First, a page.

All Media I’ve read on the subject recomend an adversarial role between you the customer and them the sales proffessional. The objective of course is to have a fair and equitable deal for all is it not?
Some recomend that the customer should give nothing away ( in the way of information which may put them in a weak negotiating position ) In all successfull negotiation there should be no WINNER, only both parties agreeing to mediate their position in order to find common agreement.
With this in mind and drawing from experience I would recommend a personable and pleasant
commencement of proceedings bearing in mind at this point you have already done your homework as suggested in part 1 and are in a position to at least know the vehicle you would like to buy and how much you are prepared to pay (as a fair price).
Lets assume that you have arrived at the garage where the car that you are interested in is situated. You park and wander over to the vehicle of your choice, a Ford Fiesta on this occasion, its the right age and mileage for you, the right colour and the price is within ?300 of the Parkers recommended value. You are approached by the salesperson who introduces themself with,
“What can I do for you, my name is Peter”
What do you do?
I’ve seen customers respond in many different ways, some of which I’ve listed below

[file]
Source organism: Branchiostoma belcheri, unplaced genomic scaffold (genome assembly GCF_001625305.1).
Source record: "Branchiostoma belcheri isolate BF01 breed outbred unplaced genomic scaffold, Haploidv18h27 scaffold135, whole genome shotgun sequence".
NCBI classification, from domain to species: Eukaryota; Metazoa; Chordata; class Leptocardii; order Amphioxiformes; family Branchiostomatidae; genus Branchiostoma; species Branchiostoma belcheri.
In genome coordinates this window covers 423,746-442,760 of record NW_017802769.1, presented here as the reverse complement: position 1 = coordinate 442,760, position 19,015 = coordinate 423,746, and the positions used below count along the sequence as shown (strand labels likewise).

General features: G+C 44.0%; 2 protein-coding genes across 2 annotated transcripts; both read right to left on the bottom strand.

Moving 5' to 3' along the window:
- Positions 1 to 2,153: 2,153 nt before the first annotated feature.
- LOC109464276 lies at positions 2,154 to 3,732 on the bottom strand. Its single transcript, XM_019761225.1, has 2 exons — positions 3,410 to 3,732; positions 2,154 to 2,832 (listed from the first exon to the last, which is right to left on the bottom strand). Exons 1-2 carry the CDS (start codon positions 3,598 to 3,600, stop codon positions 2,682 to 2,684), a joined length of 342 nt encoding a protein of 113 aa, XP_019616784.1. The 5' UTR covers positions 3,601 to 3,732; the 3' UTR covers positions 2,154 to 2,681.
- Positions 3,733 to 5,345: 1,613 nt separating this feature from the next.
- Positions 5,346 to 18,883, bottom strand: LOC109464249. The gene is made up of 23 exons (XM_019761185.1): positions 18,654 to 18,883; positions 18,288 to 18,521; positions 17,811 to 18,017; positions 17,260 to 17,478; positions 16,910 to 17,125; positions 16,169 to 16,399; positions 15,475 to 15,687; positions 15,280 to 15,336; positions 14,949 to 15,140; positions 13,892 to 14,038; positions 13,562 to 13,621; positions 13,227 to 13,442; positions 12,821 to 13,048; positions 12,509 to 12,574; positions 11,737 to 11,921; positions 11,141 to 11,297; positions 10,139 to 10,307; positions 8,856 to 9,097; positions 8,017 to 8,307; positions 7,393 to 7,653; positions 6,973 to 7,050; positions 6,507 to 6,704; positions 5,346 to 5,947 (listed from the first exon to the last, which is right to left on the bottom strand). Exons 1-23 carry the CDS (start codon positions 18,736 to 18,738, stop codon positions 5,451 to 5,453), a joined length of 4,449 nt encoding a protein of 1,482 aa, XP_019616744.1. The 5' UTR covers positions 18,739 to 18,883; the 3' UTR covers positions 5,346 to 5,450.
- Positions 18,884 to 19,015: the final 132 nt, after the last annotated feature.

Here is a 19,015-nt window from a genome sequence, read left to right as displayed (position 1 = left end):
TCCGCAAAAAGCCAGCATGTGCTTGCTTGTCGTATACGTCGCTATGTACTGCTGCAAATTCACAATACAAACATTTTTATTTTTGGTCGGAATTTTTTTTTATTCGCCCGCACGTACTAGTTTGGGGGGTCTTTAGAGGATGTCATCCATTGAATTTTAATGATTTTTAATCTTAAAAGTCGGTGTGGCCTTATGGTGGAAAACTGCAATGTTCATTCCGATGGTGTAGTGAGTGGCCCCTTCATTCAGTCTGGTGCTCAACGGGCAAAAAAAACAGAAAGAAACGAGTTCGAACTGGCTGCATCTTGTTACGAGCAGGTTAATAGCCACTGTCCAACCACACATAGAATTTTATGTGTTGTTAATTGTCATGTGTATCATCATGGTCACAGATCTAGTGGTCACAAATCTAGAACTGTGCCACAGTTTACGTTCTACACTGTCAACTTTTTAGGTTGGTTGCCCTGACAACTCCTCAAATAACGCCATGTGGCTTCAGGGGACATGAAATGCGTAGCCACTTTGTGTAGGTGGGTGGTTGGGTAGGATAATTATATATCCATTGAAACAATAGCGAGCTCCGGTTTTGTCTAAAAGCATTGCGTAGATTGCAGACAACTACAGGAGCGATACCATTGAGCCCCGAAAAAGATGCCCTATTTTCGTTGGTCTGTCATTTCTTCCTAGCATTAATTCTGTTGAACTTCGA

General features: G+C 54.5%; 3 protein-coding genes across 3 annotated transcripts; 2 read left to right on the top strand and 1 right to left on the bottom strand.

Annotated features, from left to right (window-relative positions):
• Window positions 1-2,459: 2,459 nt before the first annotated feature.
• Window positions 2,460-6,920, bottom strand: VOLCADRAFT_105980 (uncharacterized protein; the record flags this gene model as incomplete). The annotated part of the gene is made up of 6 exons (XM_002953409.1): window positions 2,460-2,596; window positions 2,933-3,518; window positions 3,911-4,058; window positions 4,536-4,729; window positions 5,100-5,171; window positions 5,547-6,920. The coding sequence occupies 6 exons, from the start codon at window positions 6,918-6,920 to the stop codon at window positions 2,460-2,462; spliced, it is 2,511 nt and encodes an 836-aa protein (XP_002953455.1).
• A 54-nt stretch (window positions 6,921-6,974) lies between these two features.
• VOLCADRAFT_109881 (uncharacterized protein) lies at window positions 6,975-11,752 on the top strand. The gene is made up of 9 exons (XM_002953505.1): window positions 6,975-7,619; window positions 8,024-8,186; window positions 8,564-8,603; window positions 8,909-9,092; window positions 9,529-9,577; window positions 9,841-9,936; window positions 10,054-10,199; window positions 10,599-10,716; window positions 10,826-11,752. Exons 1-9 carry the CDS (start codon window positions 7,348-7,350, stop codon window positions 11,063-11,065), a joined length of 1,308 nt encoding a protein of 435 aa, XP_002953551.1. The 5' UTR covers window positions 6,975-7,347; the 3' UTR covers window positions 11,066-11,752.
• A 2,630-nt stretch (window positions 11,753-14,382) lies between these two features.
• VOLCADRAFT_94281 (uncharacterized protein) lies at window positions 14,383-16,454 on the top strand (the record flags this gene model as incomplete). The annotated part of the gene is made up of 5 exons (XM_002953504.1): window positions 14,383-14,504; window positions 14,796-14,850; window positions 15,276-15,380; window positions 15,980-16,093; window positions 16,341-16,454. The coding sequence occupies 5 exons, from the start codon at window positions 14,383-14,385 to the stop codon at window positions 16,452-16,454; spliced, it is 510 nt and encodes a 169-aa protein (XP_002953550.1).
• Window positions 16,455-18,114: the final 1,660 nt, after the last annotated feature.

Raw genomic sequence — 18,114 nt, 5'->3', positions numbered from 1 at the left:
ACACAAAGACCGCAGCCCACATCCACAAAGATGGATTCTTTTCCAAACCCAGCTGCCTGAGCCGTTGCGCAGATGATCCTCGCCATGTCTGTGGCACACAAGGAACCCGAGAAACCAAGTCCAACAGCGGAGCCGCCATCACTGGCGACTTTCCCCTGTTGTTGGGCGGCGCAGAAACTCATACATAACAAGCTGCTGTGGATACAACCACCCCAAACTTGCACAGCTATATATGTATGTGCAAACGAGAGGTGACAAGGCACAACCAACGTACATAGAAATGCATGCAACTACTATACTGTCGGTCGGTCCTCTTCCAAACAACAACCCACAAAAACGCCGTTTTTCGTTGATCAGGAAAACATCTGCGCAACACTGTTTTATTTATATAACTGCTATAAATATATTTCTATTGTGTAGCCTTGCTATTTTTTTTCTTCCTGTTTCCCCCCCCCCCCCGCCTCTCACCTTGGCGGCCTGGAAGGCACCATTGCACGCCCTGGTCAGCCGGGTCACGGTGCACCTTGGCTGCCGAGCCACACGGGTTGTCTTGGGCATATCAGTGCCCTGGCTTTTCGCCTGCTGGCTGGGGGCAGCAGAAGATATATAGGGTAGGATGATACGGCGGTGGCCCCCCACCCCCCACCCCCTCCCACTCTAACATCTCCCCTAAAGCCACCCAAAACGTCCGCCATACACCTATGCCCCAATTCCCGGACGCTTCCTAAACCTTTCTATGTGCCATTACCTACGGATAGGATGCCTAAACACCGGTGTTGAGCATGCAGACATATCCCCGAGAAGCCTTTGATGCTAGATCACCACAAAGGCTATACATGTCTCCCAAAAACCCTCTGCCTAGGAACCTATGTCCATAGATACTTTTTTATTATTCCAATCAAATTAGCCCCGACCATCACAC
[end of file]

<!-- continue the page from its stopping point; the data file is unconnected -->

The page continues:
1. Ignore him and continue your inspection of the car (happens alot does nothing towards building a relationship with a person you may have to spend some time with in order to purchase the car and although you’ve given nothing away creates an atmosphere of dislike and awkwardness.)
2. Say “Nothing thanks just looking” Again this response creates an adversarial atmosphere and hard work on both parts will be required in order to regain even status.
3. Whats wrong with “Yeah Hi my name is Mr Graeme Smith I’ve come here to see this car and would like you to tell me something of its history” Not only is this a normal response but relaxes both parties and allows for a more laid back approach during the coming negotiation.
In my experience the customers who adopt this approach generally get the best deal rather than those who are extremely hard
and un co-operative.
This is a small taster of more to come, look out for part 3 Agreeing a deal.
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